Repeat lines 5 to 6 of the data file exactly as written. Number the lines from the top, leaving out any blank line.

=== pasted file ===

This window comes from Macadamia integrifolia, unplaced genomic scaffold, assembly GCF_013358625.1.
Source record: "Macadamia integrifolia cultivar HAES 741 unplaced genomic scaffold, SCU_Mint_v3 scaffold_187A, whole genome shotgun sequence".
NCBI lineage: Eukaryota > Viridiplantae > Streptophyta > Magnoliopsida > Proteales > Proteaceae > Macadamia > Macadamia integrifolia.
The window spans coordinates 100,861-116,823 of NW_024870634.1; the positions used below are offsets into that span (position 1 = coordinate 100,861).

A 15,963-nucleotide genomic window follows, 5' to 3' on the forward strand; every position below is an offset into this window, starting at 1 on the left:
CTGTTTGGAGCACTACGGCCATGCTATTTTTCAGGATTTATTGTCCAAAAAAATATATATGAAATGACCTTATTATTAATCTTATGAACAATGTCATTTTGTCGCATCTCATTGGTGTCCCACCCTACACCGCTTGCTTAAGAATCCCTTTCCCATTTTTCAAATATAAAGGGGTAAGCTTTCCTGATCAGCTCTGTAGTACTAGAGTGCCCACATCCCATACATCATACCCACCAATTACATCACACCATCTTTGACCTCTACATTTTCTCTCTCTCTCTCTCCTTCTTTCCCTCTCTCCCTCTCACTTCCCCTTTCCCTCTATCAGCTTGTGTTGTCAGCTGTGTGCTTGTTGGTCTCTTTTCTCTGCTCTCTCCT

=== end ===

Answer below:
A 15,963-nucleotide genomic window follows, 5' to 3' on the forward strand; every position below is an offset into this window, starting at 1 on the left:
CTGTTTGGAGCACTACGGCCATGCTATTTTTCAGGATTTATTGTCCAAAAAAATATATATGAAATGACCTTATTATTAATCTTATGAACAATGTCATTTTGTCGCATCTCATTGGTGTCCCACCCTACACCGCTTGCTTAAGAATCCCTTTCCCATTTTTCAAATATAAAGGGGTAAGCTTTCCTGATCAGCTCTGTAGTACTAGAGTGCCCACATCCCATACATCATACCCACCAATTACATCACACCATCTTTGACCTCTACATTTTCTCTCTCTCTCTCTCCTTCTTTCCCTCTCTCCCTCTCACTTCCCCTTTCCCTCTATCAGCTTGTGTTGTCAGCTGTGTGCTTGTTGGTCTCTTTTCTCTGCTCTCTCCT